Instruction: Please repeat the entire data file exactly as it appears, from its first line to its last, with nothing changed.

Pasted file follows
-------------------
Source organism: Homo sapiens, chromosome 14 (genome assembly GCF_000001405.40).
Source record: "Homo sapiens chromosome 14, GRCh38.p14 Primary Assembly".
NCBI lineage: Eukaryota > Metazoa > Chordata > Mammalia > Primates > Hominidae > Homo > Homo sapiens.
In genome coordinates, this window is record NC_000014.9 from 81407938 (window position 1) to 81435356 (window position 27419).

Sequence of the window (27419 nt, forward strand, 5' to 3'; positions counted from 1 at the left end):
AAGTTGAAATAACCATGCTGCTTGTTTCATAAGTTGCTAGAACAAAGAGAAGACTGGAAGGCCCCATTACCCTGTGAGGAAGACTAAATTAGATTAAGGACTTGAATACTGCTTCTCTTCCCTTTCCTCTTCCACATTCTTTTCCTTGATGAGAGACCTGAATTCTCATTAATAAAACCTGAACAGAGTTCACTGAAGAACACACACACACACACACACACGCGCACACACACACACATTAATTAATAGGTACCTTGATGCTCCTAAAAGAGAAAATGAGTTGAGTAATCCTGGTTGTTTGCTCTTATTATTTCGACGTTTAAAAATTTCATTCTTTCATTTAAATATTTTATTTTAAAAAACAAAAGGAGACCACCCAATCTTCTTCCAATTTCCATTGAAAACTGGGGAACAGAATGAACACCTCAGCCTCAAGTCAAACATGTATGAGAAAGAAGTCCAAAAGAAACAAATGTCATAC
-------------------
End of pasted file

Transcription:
Source organism: Homo sapiens, chromosome 14 (genome assembly GCF_000001405.40).
Source record: "Homo sapiens chromosome 14, GRCh38.p14 Primary Assembly".
NCBI lineage: Eukaryota > Metazoa > Chordata > Mammalia > Primates > Hominidae > Homo > Homo sapiens.
In genome coordinates, this window is record NC_000014.9 from 81407938 (window position 1) to 81435356 (window position 27419).

Sequence of the window (27419 nt, forward strand, 5' to 3'; positions counted from 1 at the left end):
AAGTTGAAATAACCATGCTGCTTGTTTCATAAGTTGCTAGAACAAAGAGAAGACTGGAAGGCCCCATTACCCTGTGAGGAAGACTAAATTAGATTAAGGACTTGAATACTGCTTCTCTTCCCTTTCCTCTTCCACATTCTTTTCCTTGATGAGAGACCTGAATTCTCATTAATAAAACCTGAACAGAGTTCACTGAAGAACACACACACACACACACACACGCGCACACACACACACATTAATTAATAGGTACCTTGATGCTCCTAAAAGAGAAAATGAGTTGAGTAATCCTGGTTGTTTGCTCTTATTATTTCGACGTTTAAAAATTTCATTCTTTCATTTAAATATTTTATTTTAAAAAACAAAAGGAGACCACCCAATCTTCTTCCAATTTCCATTGAAAACTGGGGAACAGAATGAACACCTCAGCCTCAAGTCAAACATGTATGAGAAAGAAGTCCAAAAGAAACAAATGTCATAC